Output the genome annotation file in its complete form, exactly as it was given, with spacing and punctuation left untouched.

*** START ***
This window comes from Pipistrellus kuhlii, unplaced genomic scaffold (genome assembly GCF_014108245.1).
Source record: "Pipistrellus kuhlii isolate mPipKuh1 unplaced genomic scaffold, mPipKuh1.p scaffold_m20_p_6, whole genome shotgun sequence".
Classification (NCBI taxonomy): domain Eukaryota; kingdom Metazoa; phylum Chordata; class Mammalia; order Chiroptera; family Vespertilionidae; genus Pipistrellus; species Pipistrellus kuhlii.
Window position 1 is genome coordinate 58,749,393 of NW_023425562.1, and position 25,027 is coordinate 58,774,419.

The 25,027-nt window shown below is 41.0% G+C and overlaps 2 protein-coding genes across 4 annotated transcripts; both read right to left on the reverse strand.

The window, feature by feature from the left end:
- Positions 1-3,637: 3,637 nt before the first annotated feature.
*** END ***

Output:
This window comes from Pipistrellus kuhlii, unplaced genomic scaffold (genome assembly GCF_014108245.1).
Source record: "Pipistrellus kuhlii isolate mPipKuh1 unplaced genomic scaffold, mPipKuh1.p scaffold_m20_p_6, whole genome shotgun sequence".
Classification (NCBI taxonomy): domain Eukaryota; kingdom Metazoa; phylum Chordata; class Mammalia; order Chiroptera; family Vespertilionidae; genus Pipistrellus; species Pipistrellus kuhlii.
Window position 1 is genome coordinate 58,749,393 of NW_023425562.1, and position 25,027 is coordinate 58,774,419.

The 25,027-nt window shown below is 41.0% G+C and overlaps 2 protein-coding genes across 4 annotated transcripts; both read right to left on the reverse strand.

The window, feature by feature from the left end:
- Positions 1-3,637: 3,637 nt before the first annotated feature.